Mokume-gane is an interesting phenomenon I had not heard of. Two different soft metals are heated and folded together, but not quite melted, so they form a marbling effect. Very pretty.
Wiki article. Pictures.

Every thought system

"What you must recognize is that when you do not share a thought system, you are weakening it. Those who believe in it therefore perceive this as an attack on them. This is because everyone identifies himself with his thought system, and every thought system centers on what you believe you are."
- A Course In Miracles

TTL said:
I gotta say, I don't understand what this quote is trying to say no matter how many times I read it through. Maybe some more context is needed, or Eo needs to explain it to us.
Does 'share' mean agree or communicate?
What does 'weakening' mean here? Weakening the thought system's popularity, validity/truthfulness, or applicability?
Why would every thought system center on what I believe I am? Buddhism? Political ideologies? The system of beliefs associated with being a good mother? F. C. Inter Milan offensive play strategies?
As you can see, I really don't understand this.

Fair enough. ACIM is a very f***ing abstract philosophy. Really. It takes a lot of time, study, and context to get, if at all. (I've been studying it for a year, and I feel I'm still a beginner.) So it might be dumb to even quote it.

But, "share" here is surely meant as in "agree with", not communicate.

"Weakening": understanding it depends on knowing that the course sees the world as being built from a belief system.

I think it's talking about more basic thought systems than football strategies.
If you believe you are a meat machine in competition with the rest of the world, your thought system and the way you deal with the world will be very different than if you believe you are an Energy Being, which will be different from if you believe you are a complete non-physical immortal spirit. And so on.

It was that last thought that struck me the most. You can't have a belief system without at the center of it having a concept of What You Are, and this fuels how the rest of it works.

Thursday, September 06, 2007

Steve Jobs keynote

A few comments on Steve Jobs' keynote yesterday.

32% of music released in the US in 2006 was online only! Wow.

People pay $2.50 for a ringtone? Are people nuts? What is it with people and their phones?

Two of Job's own ringtones: "American Idiot" and "Give Peace a Chance". :)

Finally some iPod colors I can get behind! The old ones sucked @$.

All those new iPods are wonderful. So hard to choose, maybe I'll have to buy one of each.

I really think there should be a hard disk version of the iPod Touch. It is the one you'd most like to watch video on, after all. A lot more storage would be nice. Even so, the 16 gig version is definetely the must-have model.

I was surprised they did not include a 16 GB iPhone for a hunnert bucks more. Perhaps space is a problem, although that does not seem likely.

Funny coincidences happen to me more and more. Just yesterday I looked up Like A Rolling Stone because I saw the famous Rolling Stones version of it (the video with Patricia Arquette) on Mad TV. And I found the Dylan version. (Very famous, but I was just a wee bairn in the sixties, so not so familiar to me.) And now Steve uses just this song in demoing iTunes today. Fun.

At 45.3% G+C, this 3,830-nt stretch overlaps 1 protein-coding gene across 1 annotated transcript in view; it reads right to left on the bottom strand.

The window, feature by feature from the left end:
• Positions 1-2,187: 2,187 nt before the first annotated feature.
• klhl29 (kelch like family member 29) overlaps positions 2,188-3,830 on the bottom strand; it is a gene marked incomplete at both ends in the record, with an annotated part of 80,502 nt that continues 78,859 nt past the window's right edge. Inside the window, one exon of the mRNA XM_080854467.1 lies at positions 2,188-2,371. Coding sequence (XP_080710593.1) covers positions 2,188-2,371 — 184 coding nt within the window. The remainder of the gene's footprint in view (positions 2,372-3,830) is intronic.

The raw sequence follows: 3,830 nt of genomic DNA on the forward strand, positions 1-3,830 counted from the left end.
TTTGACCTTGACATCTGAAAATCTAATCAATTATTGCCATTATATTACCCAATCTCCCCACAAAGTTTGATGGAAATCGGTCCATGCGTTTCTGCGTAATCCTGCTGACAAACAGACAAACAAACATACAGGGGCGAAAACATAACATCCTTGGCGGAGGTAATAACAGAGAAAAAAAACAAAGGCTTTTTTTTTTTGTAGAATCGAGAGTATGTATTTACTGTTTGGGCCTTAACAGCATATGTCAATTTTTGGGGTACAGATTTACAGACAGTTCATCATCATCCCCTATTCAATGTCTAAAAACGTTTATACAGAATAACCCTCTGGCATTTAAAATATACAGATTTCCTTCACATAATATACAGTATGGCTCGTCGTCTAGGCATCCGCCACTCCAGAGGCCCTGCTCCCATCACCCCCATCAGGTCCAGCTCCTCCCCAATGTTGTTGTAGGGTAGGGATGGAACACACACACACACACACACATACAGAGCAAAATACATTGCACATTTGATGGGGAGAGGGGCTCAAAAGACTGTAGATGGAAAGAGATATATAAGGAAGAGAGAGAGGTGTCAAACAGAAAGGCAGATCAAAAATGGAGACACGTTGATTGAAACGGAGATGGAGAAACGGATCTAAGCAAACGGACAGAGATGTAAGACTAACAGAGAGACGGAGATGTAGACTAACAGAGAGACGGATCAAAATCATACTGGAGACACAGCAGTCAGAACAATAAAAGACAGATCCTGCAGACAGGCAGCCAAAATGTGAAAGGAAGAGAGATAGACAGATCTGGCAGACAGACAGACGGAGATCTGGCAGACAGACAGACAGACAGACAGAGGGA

I was impressed by KT Tunstall. She recorded her own backing sounds right on stage in 30 seconds! Like Jobs said, she is hot. Although that could be understood two ways, both correct.

Have you noticed how, recently, Love Songs have become Hate Songs? So many girl singers have big hits with songs about how a guy won't have a chance with her. What fun. :)

I am very confused: Jobs says that 4 and 8 GB is twice the memory for the iPod Nano. But the old version also had 4 and 8 GB... Can anybody explain this?



mystic said...
Regarding the memory sizes of the iPod Nano, I believe he was referring to the amount of memory you get for the price. There were 3 models previously, for $150 you got 2Gb, for $200 you got 4Gb and for $250 you got 8GB. Now there are two models, for $150 you get 4Gb and for $200 you get 8Gb. This is double the memory you previously got. There is no $250 model this time.

Aha! Thank you.
I was not aware of the 2GB model. (And I did not notice the price change because I buy them in Pounds Sterling.)

My pal David comments on the early and dramatice price drop on the iPhone.

Wednesday, September 05, 2007

Rule Britannia

You've never heard as irreverent a version of Rule Britannia as this one by Russ Conway.

That man could play the pinanner.
I was not aware of him until today, in the way of full disclosure. It would be easy to goggle around for five minutes and then sort of make it sound like I knew of him for decades. But I'm trying out this "honesty" thing people talk about, it may be something.

His wikipedia page uses this wonderful term: "annus mirabilis". It's a useful term, and also a funny one. 1666 was called a "wonderful year" despite great calamities like the great London fire. Very English thing.

Almost world-wide web

Biggest spider web ever?

Poland problems